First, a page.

GM CEO-designate Mary Barra starts with a truck – USA TODAY
DETROIT — General Motors’ CEO-designate Mary Barra hosted her first giant product introduction here Sunday night, unveiling the 2015 GMC Canyon midsize pickup with a boast that it’s so impressive, it’ll make the minuscule small-truck market grow.
The Canyon, which goes on sale later this year with corporate companion Chevrolet Colorado, has “style, refinement and capability,” she said, so will appeal to shoppers who didn’t even realize they wanted such a vehicle.
GM says that, contrary to consensus, midsize-truck buyers have incomes similar to big-truck buyers, and many will prefer the smaller models because they’re easier to park, use less fuel, will be priced lower and can carry close to as much as full-size models.
The midsize — formerly compact — pickup segment accounted for just 240,000 sales all of last year, about the capacity of an auto plant running two shifts. Two-thirds of those sales went to the Toyota Tacoma, so the Canyon’s and Colorado’s ability to expand the demand for midsize pickups is key to their success.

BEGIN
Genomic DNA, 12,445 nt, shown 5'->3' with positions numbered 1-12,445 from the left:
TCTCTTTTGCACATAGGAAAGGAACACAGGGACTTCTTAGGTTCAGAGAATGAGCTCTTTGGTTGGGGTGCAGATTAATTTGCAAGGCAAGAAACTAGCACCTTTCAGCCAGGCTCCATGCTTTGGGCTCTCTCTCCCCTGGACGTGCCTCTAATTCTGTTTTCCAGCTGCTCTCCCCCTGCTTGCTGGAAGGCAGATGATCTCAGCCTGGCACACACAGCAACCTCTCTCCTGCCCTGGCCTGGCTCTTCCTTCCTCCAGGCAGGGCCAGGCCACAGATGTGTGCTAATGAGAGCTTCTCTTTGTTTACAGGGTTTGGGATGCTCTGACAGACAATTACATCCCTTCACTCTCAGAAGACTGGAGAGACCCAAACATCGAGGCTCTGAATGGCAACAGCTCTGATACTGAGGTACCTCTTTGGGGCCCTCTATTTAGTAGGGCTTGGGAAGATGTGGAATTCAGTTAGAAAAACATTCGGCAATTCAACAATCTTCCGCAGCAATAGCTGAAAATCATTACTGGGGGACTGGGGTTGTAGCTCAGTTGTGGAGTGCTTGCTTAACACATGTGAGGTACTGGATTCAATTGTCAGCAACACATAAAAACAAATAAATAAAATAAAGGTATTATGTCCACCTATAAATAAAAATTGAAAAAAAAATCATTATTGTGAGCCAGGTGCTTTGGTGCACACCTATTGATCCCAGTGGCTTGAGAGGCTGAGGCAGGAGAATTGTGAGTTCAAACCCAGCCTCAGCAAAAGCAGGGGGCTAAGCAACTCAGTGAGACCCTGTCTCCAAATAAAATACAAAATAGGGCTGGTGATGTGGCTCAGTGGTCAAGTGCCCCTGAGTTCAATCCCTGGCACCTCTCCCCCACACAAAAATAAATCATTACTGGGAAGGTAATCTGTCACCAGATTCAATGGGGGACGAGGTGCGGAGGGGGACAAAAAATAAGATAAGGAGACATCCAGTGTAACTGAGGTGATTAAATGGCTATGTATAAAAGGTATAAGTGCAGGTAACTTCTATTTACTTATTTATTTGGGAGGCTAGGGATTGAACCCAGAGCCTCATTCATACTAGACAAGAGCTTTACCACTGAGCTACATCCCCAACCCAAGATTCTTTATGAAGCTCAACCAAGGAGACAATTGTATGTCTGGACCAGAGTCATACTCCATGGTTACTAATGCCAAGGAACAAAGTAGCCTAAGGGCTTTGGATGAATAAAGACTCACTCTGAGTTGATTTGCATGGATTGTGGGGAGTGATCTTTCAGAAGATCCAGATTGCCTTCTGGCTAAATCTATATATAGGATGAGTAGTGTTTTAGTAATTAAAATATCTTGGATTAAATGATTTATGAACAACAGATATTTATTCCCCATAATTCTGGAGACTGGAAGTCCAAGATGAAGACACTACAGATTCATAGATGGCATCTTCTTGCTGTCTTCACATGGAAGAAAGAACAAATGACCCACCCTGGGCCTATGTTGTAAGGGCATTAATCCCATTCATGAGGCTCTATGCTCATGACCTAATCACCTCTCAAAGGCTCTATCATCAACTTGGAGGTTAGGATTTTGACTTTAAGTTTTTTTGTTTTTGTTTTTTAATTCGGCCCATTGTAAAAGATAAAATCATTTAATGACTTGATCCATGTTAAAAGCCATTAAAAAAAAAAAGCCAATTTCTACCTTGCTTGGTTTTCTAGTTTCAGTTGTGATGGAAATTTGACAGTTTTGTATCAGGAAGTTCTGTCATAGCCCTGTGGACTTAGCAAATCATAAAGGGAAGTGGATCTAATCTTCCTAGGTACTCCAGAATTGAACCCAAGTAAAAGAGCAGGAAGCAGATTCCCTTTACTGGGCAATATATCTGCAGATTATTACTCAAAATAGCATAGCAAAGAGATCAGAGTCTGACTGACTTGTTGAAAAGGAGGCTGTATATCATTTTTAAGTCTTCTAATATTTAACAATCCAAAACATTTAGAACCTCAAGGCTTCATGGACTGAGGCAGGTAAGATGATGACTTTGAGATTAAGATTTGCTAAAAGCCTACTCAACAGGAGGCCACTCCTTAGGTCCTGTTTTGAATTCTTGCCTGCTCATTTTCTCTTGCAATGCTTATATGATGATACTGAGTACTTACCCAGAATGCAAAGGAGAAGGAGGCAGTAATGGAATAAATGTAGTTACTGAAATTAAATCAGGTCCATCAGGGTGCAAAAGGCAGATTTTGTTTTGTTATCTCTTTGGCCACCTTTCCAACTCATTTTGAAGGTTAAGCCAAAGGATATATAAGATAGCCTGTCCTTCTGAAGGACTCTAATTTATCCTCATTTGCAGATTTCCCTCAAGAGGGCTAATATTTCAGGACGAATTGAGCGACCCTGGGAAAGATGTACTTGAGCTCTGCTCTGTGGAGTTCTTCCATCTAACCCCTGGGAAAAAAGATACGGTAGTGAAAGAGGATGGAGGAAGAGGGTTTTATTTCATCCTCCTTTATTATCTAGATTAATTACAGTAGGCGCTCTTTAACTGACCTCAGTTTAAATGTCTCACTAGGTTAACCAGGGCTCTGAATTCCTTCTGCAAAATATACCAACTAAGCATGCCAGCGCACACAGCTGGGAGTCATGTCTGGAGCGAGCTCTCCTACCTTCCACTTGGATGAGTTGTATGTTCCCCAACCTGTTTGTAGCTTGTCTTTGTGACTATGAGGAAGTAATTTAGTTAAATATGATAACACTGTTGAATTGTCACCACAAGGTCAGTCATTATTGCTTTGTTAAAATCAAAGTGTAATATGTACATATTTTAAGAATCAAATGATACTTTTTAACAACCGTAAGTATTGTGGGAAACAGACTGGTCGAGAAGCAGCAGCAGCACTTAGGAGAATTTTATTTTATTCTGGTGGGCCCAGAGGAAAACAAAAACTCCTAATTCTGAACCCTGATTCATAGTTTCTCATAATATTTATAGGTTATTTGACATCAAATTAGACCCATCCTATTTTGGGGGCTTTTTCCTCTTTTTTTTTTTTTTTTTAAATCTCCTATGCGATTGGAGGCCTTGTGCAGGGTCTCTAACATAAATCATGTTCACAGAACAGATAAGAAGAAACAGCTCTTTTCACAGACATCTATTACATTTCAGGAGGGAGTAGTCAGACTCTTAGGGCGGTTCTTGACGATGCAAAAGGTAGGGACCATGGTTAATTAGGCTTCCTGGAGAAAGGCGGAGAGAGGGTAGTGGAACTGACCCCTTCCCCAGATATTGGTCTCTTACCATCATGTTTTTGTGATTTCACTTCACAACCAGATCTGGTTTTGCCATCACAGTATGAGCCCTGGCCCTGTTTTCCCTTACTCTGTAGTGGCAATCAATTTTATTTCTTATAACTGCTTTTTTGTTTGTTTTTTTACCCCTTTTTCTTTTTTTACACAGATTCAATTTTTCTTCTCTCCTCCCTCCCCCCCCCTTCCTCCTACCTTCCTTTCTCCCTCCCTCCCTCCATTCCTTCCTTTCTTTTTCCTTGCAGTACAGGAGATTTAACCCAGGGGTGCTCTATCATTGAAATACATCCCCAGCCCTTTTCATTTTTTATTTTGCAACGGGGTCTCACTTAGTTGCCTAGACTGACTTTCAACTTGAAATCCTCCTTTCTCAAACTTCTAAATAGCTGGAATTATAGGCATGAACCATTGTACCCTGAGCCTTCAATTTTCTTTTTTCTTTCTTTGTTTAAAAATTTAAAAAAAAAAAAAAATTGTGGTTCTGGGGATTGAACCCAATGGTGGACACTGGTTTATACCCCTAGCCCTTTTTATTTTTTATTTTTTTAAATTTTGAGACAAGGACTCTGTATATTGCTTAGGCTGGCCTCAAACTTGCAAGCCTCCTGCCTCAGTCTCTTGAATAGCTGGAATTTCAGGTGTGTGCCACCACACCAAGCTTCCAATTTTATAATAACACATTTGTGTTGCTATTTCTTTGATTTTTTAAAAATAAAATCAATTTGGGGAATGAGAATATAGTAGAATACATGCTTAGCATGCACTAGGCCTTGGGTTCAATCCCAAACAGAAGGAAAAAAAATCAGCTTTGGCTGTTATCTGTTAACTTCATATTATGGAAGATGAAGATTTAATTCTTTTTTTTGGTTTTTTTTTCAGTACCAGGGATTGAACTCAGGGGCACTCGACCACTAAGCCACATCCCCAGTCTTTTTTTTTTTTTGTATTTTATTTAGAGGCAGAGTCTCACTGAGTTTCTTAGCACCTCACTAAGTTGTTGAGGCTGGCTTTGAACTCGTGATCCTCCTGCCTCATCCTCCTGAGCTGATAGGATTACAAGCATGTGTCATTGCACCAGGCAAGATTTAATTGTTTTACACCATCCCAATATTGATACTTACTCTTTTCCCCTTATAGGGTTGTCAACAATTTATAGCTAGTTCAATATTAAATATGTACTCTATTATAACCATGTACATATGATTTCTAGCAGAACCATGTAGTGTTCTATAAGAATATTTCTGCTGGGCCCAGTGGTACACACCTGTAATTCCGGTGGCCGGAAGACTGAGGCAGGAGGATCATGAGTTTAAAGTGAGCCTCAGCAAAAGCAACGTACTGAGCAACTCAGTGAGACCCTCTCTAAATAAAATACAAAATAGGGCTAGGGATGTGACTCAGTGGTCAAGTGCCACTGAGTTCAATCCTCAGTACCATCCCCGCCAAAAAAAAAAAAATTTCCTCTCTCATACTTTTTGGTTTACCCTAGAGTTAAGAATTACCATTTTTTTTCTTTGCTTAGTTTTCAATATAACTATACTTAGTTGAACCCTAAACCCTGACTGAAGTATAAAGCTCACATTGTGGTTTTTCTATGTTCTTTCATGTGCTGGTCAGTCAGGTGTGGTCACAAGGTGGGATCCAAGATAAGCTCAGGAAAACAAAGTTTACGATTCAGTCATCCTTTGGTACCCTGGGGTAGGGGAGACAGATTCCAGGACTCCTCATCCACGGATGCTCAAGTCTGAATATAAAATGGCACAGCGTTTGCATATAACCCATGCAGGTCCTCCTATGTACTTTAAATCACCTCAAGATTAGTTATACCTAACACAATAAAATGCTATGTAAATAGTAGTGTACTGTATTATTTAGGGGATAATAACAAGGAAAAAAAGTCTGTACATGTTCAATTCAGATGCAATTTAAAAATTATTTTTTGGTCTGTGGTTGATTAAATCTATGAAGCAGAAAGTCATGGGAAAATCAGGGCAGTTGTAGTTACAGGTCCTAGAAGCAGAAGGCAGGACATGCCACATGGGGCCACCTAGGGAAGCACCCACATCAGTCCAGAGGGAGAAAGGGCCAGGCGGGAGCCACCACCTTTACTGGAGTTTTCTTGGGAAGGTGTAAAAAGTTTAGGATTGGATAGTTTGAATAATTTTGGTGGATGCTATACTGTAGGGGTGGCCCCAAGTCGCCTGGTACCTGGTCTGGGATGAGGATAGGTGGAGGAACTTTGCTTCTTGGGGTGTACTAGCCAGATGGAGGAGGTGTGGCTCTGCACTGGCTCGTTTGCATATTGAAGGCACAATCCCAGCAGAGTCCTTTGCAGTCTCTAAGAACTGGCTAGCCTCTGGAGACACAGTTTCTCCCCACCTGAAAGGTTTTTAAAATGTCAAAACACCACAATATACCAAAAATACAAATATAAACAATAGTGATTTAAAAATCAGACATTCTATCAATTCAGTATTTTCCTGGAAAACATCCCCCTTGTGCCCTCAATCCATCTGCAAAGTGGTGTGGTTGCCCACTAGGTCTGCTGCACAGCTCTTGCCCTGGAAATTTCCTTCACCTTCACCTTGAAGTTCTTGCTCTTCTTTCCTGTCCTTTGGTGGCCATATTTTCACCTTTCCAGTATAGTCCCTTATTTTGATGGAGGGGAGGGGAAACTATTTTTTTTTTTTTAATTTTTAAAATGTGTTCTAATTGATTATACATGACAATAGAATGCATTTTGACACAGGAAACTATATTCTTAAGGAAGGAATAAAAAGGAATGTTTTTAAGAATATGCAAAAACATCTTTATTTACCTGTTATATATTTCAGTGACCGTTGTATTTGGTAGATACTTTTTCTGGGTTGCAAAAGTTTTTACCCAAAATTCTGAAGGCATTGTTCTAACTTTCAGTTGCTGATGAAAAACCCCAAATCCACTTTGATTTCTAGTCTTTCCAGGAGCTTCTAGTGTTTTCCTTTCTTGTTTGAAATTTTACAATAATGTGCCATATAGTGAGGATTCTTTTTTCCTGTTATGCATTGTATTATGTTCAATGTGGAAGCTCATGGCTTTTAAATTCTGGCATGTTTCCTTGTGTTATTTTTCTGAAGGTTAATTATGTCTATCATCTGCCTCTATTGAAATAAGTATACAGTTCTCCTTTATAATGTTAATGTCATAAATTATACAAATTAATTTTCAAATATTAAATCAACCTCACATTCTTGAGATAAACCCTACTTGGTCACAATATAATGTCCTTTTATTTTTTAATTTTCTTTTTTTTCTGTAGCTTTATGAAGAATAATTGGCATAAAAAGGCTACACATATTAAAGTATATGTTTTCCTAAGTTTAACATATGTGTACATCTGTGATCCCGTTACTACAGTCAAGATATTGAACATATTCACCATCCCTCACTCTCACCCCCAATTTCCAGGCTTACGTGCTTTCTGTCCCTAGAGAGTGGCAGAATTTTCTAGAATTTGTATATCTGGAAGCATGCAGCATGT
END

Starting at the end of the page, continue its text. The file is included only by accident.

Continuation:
It’s also the only way those two won’t swipe sales from the recently redesigned, full-size GMC Sierra and Chevrolet Colorado, which are significant moneymakers for GM.
Barra, selected last month to replace CEO Dan Akerson on Jan. 20, said the Canyon and Colorado amount to the beginning of a GM “product onslaught.”
She was on stage at the Russell Industrial Center here only as long as it took to make more-or-less expected comments about the new truck and hand the stage over to Mark Reuss, who replaces her as GM’s global product chief.
The industrial center was designed by Albert Kahn and originally built auto bodies. It now provides studios and lofts for artists and space for special events.
The real action for Barra came when she left the stage and was mobbed by reporters and camera operators in what was one of the most furious “scrums” at an auto press conference in a long time. The impromptu session was cacophonous, and she provided what seemed like scripted answers to a variety of questions and made no comments on substantive issues, such as whether GM plans to resume paying dividends to its stockholders.
Barra is in the spotlight because she’s the first woman named to run a big auto company. GM’s Detroit-based rivals Ford Motor and Chrysler Group have ranking female executives, but none who are a nod by the board of directors away from the corner office.
Barra joined GM as an intern in 1980 and has worked for the automaker her whole career. Akerson said when she took the global product chief’s job, she stepped into a confused nightmare, and put it right better and faster than expected.